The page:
Food and Love: The two seem to have always been connected in an intimate dance of the senses. Do you ever think about it and wonder why the two are so intertwined? For many of us, the most memorable (and sensuous) times of our lives have often been around food and wine. Friends, lovers and the dining table are all folded in together like some great soufflé.
For all of recorded history, claims have been made that certain foods increase sexual potency and desire. I’ve never found a complete listing of these, but there must be hundreds. The Chinese tout shark fin and birds nest (real ones) soups. The Scottish swear by haggis, a mixture of minced sheep innards mixed with oatmeal and spices and then stuffed into a sheep’s stomach and boiled for 4 hours (Scots obviously have a different sense of sensuality!). The Aztecs include cocoa and chocolate (which interestingly were forbidden to their women), The Greeks revered pine nuts according to Ovid, Pliny mentioned hippopotamus snout and hyena eyes and every culture seems to have used oysters. Additionally, caviar, snails and the eggs, glands and genitals of all kinds of birds, animals and fish are said to provide special powers. Even prunes were so highly regarded as an aphrodisiac in Elizabethan times that they were freely served in brothels. Wine of course has always been included in the mix.
In the garden, apples, asparagus, figs, bananas, cucumbers, leeks, peppers, tomatoes, avocadoes have all been attributed with special sexual potentials at one time or another. The obvious connection being that many of them resemble human genitalia. Herbs and edible flowers including roses, lavender, catnip, passion flower, saffron, savory and ginseng root have been celebrated for their special powers.
Anthropologist Peter Farb observed that the association between food and sex has existed since man started walking upright. Eating brings couples into close proximity in a situation that does not call for defensive tactics. When you think about it, eating can bind a couple more effectively than sex simply because people eat more often and predictably than they have sexual relations.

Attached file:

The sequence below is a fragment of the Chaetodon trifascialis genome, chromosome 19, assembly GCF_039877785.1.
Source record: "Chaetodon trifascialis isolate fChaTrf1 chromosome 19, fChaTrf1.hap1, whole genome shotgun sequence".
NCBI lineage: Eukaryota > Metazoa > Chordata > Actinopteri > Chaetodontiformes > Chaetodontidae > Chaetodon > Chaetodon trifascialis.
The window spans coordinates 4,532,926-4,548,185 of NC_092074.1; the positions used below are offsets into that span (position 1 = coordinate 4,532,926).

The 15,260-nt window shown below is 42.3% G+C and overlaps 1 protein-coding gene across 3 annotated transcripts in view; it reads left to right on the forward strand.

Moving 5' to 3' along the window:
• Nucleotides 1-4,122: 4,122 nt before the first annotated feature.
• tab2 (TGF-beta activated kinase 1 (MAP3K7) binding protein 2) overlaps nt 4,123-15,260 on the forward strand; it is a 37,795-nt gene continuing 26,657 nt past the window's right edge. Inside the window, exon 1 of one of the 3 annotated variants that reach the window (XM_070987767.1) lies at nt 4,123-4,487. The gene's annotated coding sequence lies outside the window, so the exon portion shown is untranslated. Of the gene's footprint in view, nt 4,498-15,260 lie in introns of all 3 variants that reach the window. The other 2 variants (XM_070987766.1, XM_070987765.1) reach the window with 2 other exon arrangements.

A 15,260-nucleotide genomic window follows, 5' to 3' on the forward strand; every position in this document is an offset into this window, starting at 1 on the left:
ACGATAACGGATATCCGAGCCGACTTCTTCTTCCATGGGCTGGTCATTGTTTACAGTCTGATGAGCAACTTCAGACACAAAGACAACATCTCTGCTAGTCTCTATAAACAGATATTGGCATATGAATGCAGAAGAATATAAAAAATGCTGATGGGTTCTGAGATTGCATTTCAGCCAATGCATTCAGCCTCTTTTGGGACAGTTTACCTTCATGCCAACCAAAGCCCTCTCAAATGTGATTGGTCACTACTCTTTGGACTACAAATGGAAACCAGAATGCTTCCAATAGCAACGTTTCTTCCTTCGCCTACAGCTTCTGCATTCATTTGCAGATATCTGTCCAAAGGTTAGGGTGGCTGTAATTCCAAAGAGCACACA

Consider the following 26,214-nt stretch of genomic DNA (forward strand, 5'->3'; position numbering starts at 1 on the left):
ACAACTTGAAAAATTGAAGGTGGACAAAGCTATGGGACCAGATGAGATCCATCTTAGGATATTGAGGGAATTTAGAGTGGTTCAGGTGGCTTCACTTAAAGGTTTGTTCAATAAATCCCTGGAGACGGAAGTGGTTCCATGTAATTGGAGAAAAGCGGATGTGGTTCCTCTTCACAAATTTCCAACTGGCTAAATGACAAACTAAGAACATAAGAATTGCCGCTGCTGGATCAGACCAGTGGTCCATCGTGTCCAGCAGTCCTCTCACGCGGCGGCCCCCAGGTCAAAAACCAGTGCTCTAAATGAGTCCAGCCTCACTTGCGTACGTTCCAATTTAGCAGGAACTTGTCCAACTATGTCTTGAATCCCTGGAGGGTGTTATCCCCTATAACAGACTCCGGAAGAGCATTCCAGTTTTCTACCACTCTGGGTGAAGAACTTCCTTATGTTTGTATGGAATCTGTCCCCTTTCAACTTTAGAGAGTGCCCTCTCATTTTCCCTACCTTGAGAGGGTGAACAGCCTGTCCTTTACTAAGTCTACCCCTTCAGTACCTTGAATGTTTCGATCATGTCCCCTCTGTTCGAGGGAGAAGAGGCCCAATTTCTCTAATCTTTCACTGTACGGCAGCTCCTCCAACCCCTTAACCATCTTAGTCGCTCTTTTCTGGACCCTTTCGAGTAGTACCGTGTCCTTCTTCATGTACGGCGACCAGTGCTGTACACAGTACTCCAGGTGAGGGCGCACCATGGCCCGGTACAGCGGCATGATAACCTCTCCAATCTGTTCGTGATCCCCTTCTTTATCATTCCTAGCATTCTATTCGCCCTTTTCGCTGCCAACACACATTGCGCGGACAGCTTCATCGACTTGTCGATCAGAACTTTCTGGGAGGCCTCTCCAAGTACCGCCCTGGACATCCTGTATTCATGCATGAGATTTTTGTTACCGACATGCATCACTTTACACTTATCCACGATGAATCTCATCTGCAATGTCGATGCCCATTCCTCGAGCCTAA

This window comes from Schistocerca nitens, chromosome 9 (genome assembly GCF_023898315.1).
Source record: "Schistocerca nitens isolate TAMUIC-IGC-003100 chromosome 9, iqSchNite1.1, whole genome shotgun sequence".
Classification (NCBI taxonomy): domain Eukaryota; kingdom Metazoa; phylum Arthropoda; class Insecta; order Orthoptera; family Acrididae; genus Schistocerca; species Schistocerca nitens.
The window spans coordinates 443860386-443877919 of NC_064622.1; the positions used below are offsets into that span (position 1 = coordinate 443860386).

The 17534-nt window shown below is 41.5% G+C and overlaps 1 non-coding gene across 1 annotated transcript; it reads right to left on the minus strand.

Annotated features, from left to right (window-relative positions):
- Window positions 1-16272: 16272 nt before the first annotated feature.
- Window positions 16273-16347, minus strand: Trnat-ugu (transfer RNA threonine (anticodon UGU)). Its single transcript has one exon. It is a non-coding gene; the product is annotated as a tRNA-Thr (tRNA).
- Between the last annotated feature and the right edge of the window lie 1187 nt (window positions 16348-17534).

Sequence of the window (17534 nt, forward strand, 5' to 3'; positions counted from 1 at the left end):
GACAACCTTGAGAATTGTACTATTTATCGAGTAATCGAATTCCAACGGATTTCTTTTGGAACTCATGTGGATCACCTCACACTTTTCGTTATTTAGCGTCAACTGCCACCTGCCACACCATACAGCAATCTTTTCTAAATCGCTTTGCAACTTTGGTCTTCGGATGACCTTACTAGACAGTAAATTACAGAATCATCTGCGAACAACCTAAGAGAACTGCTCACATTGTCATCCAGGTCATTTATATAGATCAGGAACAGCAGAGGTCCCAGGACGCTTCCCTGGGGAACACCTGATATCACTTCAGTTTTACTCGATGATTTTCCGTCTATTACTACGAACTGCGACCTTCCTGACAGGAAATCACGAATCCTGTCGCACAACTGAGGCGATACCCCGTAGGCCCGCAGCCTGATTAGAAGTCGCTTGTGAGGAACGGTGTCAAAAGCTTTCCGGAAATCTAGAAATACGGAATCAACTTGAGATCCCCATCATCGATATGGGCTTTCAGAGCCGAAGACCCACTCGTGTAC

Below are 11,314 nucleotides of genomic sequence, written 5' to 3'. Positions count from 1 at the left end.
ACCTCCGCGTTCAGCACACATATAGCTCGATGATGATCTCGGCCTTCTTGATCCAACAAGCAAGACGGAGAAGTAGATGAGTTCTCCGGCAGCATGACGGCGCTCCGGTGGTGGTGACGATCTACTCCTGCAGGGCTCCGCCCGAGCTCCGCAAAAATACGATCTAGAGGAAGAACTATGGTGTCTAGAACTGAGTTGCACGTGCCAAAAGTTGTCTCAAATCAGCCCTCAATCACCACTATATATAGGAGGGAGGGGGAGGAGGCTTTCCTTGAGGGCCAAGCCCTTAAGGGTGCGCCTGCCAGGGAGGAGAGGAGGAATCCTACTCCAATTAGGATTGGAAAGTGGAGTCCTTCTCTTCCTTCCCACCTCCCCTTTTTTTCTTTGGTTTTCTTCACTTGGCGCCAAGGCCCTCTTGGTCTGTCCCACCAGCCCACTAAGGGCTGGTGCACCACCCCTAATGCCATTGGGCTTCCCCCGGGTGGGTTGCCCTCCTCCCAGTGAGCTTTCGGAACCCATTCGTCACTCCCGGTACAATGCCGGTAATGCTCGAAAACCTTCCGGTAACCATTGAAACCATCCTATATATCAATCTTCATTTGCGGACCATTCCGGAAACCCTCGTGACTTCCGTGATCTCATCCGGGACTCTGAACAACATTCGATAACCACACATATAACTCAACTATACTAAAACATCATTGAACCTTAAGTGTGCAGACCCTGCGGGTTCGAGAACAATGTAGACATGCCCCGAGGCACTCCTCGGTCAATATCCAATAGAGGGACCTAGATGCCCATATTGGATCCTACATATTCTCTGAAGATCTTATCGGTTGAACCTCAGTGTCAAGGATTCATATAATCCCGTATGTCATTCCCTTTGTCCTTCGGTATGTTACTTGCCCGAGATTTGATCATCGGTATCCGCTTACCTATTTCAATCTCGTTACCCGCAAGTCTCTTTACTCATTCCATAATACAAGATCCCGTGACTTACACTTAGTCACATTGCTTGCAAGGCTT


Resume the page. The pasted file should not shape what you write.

M.F.K. Fisher notes in her wonderful little book An Alphabet for Gourmets that gastronomy has always been connected with its sister art of love. Passion and sex is the “come-and-go, the preening and the prancing, the final triumph or defeat, of two people who know enough, subconsciously or not, to woo with food as well as flattery”.
Here is a recipe for one of the most famous aphrodisiacs– oysters! Enjoy them with someone special. For Valentine’s Day, or any other romantic occasion.
Oysters on the Half Shell
Oysters can be little intimidating to open an oyster but there are all kinds of videos on the web to make the task easy. Classically oysters are served raw on the half shell with a little mignonette sauce which refers in French to “black pepper”. I’ve also included below a delicious alternative concocted by the folks at Hog Island Oyster Company on Tomales Bay in Northern California, my favorite source for oysters. Place the oysters on a bed of coarse salt or crushed ice to keep them from tipping and losing their delicious liquor. This is delicious with 2011 Sonoma Cutrer Russian River Ranches Chardonnay.
Classic French Mignonette
2/3 cup good quality champagne or white wine vinegar
2 tablespoons peeled and finely diced shallot
2 teaspoons or more fresh cracked black pepper
Combine ingredients in a glass or stainless bowl, cover and refrigerate for at least an hour before serving. Will keep for several days in the refrigerator.
(Adapted from Hog Island Oyster Company)
1/2 cup natural rice vinegar
1 teaspoon sugar
1 tablespoon peeled and finely diced shallot
2 teaspoons seeded and finely diced Jalapeno pepper, or to taste
1 tablespoon fresh lime juice
3 tablespoons finely chopped fresh cilantro
Stir first 5 ingredients together until sugar dissolves. Stir in cilantro just before serving.